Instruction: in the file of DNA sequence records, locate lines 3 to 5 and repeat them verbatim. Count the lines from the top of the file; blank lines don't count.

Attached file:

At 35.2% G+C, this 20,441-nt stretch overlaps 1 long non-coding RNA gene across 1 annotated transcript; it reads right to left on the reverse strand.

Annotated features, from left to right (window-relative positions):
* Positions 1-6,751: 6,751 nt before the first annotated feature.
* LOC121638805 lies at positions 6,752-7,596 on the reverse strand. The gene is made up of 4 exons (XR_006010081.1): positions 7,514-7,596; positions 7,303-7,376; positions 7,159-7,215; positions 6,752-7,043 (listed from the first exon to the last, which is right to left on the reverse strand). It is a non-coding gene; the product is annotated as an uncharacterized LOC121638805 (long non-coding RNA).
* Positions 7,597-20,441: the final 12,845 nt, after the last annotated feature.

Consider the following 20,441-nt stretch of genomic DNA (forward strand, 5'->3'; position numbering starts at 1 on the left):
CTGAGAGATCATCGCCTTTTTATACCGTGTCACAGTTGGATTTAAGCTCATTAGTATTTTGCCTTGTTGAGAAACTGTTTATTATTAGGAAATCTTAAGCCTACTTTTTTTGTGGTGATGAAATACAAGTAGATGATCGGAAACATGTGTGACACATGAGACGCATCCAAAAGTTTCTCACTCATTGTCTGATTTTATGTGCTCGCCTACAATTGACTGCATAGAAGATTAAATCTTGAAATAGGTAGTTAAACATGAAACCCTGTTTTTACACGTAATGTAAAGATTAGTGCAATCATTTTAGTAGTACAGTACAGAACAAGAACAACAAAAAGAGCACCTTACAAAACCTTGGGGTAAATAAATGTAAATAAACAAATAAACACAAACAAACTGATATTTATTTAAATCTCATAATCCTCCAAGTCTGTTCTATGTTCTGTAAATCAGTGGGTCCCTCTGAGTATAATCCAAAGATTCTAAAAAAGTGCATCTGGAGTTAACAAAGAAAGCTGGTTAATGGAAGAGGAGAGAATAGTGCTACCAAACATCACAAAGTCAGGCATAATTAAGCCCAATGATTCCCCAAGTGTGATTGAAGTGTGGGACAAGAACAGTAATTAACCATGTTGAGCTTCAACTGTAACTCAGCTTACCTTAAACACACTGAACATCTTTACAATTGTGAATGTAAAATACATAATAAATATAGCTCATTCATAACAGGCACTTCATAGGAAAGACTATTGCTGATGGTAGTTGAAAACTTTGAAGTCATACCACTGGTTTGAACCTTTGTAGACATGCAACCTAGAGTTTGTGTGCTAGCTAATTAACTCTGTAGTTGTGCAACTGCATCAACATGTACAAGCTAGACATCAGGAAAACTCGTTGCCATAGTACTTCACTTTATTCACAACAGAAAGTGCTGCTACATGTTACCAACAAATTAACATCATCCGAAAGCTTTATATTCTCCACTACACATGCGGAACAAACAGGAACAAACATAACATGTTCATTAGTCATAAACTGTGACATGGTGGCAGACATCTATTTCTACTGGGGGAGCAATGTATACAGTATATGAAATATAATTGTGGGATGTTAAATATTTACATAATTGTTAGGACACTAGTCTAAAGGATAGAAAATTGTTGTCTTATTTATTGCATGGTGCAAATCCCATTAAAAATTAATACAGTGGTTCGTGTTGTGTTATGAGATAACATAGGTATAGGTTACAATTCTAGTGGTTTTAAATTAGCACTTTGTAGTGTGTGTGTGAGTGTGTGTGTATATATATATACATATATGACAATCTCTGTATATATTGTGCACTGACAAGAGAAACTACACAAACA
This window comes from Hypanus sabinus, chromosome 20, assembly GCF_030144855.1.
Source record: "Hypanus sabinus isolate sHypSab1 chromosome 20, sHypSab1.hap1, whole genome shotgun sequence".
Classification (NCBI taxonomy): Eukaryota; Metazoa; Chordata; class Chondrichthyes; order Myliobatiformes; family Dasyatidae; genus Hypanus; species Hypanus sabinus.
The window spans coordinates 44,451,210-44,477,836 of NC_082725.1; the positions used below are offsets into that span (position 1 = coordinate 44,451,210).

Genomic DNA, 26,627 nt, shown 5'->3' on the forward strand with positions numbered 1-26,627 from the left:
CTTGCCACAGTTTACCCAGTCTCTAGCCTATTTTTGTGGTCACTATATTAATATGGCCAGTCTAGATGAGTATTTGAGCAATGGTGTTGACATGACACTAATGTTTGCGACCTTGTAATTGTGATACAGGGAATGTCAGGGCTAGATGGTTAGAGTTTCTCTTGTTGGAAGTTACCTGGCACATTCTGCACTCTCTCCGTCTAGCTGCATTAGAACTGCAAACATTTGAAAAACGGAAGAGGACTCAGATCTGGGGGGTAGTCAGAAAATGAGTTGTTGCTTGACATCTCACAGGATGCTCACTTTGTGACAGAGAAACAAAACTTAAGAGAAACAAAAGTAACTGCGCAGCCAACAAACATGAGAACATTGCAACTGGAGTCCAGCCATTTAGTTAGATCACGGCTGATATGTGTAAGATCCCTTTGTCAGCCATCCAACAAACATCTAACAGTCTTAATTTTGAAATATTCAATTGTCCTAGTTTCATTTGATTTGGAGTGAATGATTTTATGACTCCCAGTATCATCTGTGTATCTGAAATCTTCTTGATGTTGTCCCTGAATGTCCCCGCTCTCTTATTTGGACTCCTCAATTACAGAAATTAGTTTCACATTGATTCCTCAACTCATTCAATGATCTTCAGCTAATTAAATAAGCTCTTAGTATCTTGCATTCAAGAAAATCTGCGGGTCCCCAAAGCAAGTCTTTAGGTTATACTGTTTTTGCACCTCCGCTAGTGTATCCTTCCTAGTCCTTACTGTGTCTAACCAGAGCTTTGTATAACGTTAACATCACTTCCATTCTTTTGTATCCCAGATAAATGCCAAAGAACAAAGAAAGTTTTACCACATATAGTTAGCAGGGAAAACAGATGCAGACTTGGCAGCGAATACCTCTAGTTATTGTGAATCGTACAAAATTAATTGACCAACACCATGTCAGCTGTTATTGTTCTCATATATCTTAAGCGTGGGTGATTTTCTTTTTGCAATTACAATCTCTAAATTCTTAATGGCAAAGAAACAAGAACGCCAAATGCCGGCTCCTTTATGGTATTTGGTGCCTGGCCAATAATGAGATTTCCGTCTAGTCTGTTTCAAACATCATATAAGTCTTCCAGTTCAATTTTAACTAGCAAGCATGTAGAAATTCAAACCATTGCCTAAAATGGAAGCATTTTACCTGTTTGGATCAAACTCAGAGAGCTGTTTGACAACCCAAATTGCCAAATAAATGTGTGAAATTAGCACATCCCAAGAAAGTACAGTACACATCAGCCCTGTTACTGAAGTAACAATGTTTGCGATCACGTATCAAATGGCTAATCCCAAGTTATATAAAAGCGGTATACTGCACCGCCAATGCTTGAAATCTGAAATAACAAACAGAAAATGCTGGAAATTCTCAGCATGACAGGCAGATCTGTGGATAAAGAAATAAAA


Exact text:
* Positions 1-6,751: 6,751 nt before the first annotated feature.
* LOC121638805 lies at positions 6,752-7,596 on the reverse strand. The gene is made up of 4 exons (XR_006010081.1): positions 7,514-7,596; positions 7,303-7,376; positions 7,159-7,215; positions 6,752-7,043 (listed from the first exon to the last, which is right to left on the reverse strand). It is a non-coding gene; the product is annotated as an uncharacterized LOC121638805 (long non-coding RNA).
* Positions 7,597-20,441: the final 12,845 nt, after the last annotated feature.